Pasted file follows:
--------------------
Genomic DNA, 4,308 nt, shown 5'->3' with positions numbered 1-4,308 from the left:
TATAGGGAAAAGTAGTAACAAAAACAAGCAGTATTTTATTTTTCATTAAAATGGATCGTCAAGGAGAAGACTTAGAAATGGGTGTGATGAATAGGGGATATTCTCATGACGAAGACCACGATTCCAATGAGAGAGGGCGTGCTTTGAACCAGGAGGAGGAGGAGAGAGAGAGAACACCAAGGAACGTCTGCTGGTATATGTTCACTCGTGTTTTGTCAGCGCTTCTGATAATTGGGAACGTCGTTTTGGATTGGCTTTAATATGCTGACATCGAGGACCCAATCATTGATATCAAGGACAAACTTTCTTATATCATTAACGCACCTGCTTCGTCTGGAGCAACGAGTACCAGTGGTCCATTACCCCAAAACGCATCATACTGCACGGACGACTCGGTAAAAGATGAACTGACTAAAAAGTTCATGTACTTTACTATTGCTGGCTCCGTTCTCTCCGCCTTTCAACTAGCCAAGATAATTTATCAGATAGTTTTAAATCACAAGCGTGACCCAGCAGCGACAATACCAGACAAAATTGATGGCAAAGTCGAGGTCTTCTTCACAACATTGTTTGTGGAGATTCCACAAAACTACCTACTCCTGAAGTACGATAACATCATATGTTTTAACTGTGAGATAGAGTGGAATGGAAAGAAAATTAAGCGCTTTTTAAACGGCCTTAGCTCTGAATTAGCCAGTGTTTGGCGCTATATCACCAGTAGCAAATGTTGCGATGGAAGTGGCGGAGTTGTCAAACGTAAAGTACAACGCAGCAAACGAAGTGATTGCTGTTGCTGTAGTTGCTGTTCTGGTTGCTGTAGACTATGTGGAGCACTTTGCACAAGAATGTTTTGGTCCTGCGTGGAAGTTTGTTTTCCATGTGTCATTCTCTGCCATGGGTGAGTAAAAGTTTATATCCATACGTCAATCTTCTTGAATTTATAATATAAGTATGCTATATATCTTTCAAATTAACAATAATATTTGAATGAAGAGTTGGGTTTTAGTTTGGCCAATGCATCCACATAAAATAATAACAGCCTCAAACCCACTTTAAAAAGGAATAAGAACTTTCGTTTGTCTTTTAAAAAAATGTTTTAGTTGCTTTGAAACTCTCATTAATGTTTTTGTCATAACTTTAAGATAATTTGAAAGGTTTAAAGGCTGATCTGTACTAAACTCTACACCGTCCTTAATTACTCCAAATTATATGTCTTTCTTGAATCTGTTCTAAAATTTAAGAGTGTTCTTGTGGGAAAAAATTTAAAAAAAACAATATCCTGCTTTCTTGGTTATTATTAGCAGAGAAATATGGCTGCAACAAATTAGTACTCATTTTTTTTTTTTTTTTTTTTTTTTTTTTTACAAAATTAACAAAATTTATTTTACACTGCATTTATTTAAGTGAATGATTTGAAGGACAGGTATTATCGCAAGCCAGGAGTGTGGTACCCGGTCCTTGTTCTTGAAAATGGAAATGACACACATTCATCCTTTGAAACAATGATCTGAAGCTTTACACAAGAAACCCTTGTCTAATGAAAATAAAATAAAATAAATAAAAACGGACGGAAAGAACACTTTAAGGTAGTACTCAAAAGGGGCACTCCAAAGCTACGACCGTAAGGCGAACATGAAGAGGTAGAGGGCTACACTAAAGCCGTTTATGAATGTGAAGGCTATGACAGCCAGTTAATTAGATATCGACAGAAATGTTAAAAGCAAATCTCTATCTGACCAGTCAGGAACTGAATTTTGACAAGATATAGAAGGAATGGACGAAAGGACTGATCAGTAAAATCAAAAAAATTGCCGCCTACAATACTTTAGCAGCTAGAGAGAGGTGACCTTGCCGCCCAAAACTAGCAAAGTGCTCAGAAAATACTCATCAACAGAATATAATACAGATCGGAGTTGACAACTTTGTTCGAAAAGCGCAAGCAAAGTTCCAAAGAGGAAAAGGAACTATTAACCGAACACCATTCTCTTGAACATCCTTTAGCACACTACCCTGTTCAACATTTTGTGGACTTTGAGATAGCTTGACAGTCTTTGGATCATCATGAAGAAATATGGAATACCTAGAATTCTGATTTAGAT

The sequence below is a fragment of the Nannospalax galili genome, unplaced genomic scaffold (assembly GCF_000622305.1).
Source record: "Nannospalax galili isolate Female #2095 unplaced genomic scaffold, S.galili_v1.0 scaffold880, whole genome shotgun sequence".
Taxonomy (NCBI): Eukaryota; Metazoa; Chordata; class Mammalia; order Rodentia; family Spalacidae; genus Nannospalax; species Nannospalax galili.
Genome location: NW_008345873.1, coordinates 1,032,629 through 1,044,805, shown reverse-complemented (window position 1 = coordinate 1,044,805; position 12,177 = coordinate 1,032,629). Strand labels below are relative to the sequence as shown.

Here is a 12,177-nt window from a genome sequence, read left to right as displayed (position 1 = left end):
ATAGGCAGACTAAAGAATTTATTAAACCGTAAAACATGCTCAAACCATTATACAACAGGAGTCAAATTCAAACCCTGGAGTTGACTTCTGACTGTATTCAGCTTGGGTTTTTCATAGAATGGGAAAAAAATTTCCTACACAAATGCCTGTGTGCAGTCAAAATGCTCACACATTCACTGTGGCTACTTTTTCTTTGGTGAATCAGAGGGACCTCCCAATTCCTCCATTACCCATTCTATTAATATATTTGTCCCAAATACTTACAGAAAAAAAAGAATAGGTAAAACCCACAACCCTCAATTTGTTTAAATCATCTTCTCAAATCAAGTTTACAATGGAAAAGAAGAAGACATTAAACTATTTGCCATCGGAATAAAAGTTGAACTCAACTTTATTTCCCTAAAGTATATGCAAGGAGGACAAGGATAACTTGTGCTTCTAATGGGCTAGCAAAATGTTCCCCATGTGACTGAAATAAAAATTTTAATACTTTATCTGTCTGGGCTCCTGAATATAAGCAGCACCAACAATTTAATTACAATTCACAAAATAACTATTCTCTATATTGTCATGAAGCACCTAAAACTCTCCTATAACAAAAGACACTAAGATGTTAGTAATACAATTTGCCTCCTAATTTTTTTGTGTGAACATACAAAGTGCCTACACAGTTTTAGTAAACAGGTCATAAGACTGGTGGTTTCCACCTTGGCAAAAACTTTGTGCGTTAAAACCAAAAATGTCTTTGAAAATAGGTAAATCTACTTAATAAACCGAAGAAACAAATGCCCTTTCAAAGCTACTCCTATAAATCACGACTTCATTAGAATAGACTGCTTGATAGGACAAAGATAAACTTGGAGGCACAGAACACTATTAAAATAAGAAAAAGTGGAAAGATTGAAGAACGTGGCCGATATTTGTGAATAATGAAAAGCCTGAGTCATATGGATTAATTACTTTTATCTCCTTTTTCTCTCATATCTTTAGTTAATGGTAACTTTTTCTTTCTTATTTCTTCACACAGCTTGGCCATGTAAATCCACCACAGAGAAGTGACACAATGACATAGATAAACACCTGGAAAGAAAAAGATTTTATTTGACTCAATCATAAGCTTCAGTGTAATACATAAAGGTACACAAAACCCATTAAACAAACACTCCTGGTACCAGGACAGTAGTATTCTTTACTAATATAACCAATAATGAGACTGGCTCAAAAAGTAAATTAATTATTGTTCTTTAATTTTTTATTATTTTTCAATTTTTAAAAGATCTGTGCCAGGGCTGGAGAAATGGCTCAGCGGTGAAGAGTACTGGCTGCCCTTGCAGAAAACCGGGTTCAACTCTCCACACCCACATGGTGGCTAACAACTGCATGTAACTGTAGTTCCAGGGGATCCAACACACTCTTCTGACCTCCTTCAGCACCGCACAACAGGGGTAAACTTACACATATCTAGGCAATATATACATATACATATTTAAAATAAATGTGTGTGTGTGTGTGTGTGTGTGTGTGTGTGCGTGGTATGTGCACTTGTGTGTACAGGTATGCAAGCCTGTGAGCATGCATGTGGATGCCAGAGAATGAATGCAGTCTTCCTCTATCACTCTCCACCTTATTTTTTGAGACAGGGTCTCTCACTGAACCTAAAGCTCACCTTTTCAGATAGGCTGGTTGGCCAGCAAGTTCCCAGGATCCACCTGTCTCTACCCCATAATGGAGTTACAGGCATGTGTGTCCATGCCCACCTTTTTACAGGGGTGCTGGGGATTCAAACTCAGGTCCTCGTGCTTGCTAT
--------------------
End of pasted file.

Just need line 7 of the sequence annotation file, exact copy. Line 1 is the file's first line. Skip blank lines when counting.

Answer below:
Here is a 12,177-nt window from a genome sequence, read left to right as displayed (position 1 = left end):